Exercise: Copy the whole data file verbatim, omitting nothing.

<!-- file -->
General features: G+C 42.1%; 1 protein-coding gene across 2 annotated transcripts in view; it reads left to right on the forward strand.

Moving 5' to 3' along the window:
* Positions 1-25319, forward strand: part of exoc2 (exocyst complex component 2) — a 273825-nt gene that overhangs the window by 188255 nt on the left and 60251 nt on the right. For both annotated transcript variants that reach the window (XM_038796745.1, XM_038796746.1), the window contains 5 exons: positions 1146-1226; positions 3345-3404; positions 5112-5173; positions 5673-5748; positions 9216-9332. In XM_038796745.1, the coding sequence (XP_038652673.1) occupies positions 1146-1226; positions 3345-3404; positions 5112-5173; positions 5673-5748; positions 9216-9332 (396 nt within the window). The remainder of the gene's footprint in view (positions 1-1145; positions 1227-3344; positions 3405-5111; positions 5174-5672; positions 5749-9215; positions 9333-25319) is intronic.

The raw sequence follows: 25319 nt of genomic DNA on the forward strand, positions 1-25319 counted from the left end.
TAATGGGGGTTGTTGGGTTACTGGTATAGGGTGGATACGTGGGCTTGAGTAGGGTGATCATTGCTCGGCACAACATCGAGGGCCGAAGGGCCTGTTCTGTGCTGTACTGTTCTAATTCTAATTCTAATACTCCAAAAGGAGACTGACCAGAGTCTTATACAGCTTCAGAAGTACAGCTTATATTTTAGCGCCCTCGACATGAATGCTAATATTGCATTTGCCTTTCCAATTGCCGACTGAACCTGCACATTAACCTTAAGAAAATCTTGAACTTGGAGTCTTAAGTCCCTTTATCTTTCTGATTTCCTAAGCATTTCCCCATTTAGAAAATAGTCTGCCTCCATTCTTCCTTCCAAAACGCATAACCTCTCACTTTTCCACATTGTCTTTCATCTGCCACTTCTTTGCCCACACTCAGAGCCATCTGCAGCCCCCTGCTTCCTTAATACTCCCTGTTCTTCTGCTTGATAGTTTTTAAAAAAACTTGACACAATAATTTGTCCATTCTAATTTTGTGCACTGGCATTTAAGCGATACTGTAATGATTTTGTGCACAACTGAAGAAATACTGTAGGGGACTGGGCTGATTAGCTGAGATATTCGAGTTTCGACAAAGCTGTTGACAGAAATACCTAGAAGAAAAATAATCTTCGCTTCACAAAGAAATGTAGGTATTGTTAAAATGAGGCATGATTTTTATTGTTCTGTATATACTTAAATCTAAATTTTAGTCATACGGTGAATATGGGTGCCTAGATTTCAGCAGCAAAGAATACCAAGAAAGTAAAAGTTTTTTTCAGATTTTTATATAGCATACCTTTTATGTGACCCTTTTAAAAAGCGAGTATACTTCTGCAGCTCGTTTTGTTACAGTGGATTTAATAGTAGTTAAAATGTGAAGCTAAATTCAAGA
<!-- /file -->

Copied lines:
General features: G+C 42.1%; 1 protein-coding gene across 2 annotated transcripts in view; it reads left to right on the forward strand.

Moving 5' to 3' along the window:
* Positions 1-25319, forward strand: part of exoc2 (exocyst complex component 2) — a 273825-nt gene that overhangs the window by 188255 nt on the left and 60251 nt on the right. For both annotated transcript variants that reach the window (XM_038796745.1, XM_038796746.1), the window contains 5 exons: positions 1146-1226; positions 3345-3404; positions 5112-5173; positions 5673-5748; positions 9216-9332. In XM_038796745.1, the coding sequence (XP_038652673.1) occupies positions 1146-1226; positions 3345-3404; positions 5112-5173; positions 5673-5748; positions 9216-9332 (396 nt within the window). The remainder of the gene's footprint in view (positions 1-1145; positions 1227-3344; positions 3405-5111; positions 5174-5672; positions 5749-9215; positions 9333-25319) is intronic.

The raw sequence follows: 25319 nt of genomic DNA on the forward strand, positions 1-25319 counted from the left end.
TAATGGGGGTTGTTGGGTTACTGGTATAGGGTGGATACGTGGGCTTGAGTAGGGTGATCATTGCTCGGCACAACATCGAGGGCCGAAGGGCCTGTTCTGTGCTGTACTGTTCTAATTCTAATTCTAATACTCCAAAAGGAGACTGACCAGAGTCTTATACAGCTTCAGAAGTACAGCTTATATTTTAGCGCCCTCGACATGAATGCTAATATTGCATTTGCCTTTCCAATTGCCGACTGAACCTGCACATTAACCTTAAGAAAATCTTGAACTTGGAGTCTTAAGTCCCTTTATCTTTCTGATTTCCTAAGCATTTCCCCATTTAGAAAATAGTCTGCCTCCATTCTTCCTTCCAAAACGCATAACCTCTCACTTTTCCACATTGTCTTTCATCTGCCACTTCTTTGCCCACACTCAGAGCCATCTGCAGCCCCCTGCTTCCTTAATACTCCCTGTTCTTCTGCTTGATAGTTTTTAAAAAAACTTGACACAATAATTTGTCCATTCTAATTTTGTGCACTGGCATTTAAGCGATACTGTAATGATTTTGTGCACAACTGAAGAAATACTGTAGGGGACTGGGCTGATTAGCTGAGATATTCGAGTTTCGACAAAGCTGTTGACAGAAATACCTAGAAGAAAAATAATCTTCGCTTCACAAAGAAATGTAGGTATTGTTAAAATGAGGCATGATTTTTATTGTTCTGTATATACTTAAATCTAAATTTTAGTCATACGGTGAATATGGGTGCCTAGATTTCAGCAGCAAAGAATACCAAGAAAGTAAAAGTTTTTTTCAGATTTTTATATAGCATACCTTTTATGTGACCCTTTTAAAAAGCGAGTATACTTCTGCAGCTCGTTTTGTTACAGTGGATTTAATAGTAGTTAAAATGTGAAGCTAAATTCAAGA